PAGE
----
Piestany © Bjalek Michal
PiešťanyLocated just an hour's drive north of Bratislava, PiešÅ¥any is Slovakia's premier spa resort town and a great place to go for tourists looking to relax and rejuvenate in style. The range and quality of treatment available in PiešÅ¥any is world class. But due to its relative obscurity, it is far more affordable than similar spa towns in more tried-and-tested areas around the continent. PiešÅ¥any is situated in the beautiful, forested region of the Vah River Valley and is fringed by mountains to the north. The spas are the town's main attractions, catering to mostly foreign patients with chronic rheumatic and arthritic diseases. In the summer, tourists arrive looking for mud therapy, massages, and even dietary advice. PiešÅ¥any offers a range of accommodation and resort amenities, like a nine-hole golf course, Jacuzzis, and steam baths. Other sights and activities in the town include a 13th-century monastery and a number of great walking and hiking trails. In summer, PiešÅ¥any hosts a popular arts festival as well as celebrations of country and folk music. Budget-conscious travellers looking to spend some time in a top-class European spa resort should seriously consider PiešÅ¥any, which, like the rest of Slovakia, is an unassuming gem of a European holiday destination.
Devin CastlePerched 696 feet (212m) above the confluence of the Morava and Danube Rivers, Devín Castle is one of the most important archaeological sites in Slovakia. Its image is depicted on postage stamps and Slovakian money. The oldest traces of settlement date back to 5,000 BC, and mighty fortress citadel was impenetrable for centuries until the arrival of Napoleon's troops who sacked it in 1809. The village of Devín is also quaint and worth visiting, with a number of shops and restaurants. The river, while photogenic, is a haven for mosquitoes, so visitors are advised to arm themselves with effective insect repellent.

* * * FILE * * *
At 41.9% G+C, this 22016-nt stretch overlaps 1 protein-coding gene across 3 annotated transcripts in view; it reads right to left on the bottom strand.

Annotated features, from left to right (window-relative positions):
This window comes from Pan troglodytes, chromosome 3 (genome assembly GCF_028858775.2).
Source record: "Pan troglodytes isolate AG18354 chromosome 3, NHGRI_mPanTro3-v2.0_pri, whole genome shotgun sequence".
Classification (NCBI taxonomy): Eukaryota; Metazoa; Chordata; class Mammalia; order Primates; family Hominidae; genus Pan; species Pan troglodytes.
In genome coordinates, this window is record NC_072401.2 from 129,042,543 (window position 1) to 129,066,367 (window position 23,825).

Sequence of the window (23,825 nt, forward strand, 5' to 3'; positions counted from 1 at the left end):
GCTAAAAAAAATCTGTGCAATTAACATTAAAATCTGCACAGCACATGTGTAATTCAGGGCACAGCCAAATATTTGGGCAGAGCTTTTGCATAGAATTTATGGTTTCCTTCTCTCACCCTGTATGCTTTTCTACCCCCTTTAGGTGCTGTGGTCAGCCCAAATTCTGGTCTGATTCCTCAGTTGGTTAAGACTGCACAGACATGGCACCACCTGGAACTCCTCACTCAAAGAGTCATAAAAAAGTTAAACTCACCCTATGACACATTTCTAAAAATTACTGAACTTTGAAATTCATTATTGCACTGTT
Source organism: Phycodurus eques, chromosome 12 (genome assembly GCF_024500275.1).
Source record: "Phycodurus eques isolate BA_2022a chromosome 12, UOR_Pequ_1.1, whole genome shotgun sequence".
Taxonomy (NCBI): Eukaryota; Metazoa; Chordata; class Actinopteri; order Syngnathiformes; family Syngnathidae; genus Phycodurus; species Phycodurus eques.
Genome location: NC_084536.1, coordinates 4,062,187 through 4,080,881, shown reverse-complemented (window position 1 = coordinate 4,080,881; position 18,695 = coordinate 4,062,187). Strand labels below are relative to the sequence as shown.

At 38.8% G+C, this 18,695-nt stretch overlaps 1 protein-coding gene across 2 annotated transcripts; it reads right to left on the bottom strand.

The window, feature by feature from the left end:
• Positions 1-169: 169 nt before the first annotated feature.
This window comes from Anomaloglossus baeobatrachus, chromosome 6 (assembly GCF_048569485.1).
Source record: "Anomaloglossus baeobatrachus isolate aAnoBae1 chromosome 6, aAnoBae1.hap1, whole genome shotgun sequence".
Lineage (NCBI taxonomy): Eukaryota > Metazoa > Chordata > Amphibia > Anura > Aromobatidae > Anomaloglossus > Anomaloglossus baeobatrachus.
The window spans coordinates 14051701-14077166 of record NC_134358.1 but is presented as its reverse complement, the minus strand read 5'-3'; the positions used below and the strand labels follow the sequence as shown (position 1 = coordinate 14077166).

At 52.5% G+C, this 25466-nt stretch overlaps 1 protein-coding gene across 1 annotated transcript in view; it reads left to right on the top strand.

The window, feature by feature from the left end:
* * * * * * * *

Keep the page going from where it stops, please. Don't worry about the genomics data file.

Address: Muránská, 841 10 Bratislava-Devín; Website: www.slovakia.com/castles/devin-castle/
High Tatras National ParkThe majestic peaks of the High Tatras are a must-see in Slovakia, stretching through Tatra National Park and across the northern part of the country in the Carpathian Mountains near Poland. The mountains, valleys, and lakes of the Tatras offer innumerable opportunities for hiking, cycling, skiing, swimming, river rafting, and relaxing in a pristine natural environment. Small but increasingly popular resorts in the area include Strbské Pleso, Starý Smokovec, and Tatranská Lomnica. There are scenic cable cars and funiculars scattered about, including those at Lomnický Stít and Hrebienok.
VlkolínecThe small town of Vlkolínec is the best place to experience the famous and unique folk architecture of Slovakia, consisting of medieval houses and churches often built from logs joined without nails. Located about three hours from Bratislava, near the Czech Republic border, Vlkolínec is a UNESCO World Heritage Site and a must-see for tourists who are interested in European history and the folklore of the Carpathian Mountains. With a name derived from the Slovak word for 'wolf', the town is set in a picturesque alpine landscape and features around 45 of the distinctive wooden houses, numerous carved wooden statues, and a museum exhibiting the instruments that were used during the construction of the town. There is also a Baroque chapel with a wooden belfry. Vlkolínec is one of Slovakia's premier tourist destinations and not to be missed.